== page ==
We will continue discussing dialogue:
Once you have a detailed character sketch of your main character, you will know how he will react in certain instances. You will be aware of his feelings, ideas, and beliefs. His personality will come out in his speech. He will help you write the dialogue, because if you know him, you will know what he will say. As your readers gets to know your main character, they will know what the character will say, too. If your main person acts out of character, your readers will know and will feel something is wrong. Also, be careful not to contrive your character’s speech or have him preach. The readers don’t want to be talked down to—either by you or the main character. We teach our readers lessons by what the main character learns, not by lecturing them.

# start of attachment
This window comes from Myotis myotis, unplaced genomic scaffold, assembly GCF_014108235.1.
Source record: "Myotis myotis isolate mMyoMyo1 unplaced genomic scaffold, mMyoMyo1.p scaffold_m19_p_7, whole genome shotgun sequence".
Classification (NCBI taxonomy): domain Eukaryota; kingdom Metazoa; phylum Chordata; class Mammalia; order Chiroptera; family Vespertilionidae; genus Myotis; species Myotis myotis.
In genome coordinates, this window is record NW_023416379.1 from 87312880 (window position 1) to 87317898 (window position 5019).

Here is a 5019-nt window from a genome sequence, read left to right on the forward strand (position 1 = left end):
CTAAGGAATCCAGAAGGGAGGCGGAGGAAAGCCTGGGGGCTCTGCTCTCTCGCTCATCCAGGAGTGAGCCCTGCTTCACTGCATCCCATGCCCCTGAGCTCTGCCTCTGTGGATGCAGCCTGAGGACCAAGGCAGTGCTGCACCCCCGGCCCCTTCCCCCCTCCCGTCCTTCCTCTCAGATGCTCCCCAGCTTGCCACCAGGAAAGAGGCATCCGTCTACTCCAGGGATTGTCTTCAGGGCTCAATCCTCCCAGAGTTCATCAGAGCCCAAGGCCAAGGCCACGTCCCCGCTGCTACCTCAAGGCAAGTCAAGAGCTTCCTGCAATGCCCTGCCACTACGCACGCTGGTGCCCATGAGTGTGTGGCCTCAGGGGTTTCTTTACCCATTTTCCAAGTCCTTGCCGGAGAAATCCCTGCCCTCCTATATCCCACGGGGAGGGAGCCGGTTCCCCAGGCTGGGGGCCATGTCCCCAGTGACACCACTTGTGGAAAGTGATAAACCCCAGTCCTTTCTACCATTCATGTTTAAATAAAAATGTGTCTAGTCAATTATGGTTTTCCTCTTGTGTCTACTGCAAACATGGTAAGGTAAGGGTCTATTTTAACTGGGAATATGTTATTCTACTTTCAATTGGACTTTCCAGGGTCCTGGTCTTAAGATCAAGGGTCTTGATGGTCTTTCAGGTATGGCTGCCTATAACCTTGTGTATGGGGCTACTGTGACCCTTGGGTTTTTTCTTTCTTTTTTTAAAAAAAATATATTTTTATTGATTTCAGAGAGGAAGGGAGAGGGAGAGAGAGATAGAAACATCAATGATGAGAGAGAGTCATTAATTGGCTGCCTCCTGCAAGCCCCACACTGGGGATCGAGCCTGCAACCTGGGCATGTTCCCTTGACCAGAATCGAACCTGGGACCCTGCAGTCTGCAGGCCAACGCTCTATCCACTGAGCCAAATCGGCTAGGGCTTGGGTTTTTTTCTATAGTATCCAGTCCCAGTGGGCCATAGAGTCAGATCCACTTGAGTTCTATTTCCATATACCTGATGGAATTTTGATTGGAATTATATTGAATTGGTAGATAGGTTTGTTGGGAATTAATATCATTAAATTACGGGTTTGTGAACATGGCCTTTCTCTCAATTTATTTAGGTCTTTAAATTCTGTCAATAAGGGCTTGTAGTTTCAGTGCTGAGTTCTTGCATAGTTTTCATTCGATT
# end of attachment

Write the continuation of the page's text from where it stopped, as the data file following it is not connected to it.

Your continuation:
These suggestions also apply to the minor characters to a lesser degree. When you write a novel, the minor characters are more developed, and these points become more relevant to them. In a short story, whether true or fictional, you don’t have much room to develop more than one or two characters with any depth. Usually the readers will identify with the main character, so he becomes your vehicle for getting your message across. The most powerful way to accomplish this is through his actual spoken words.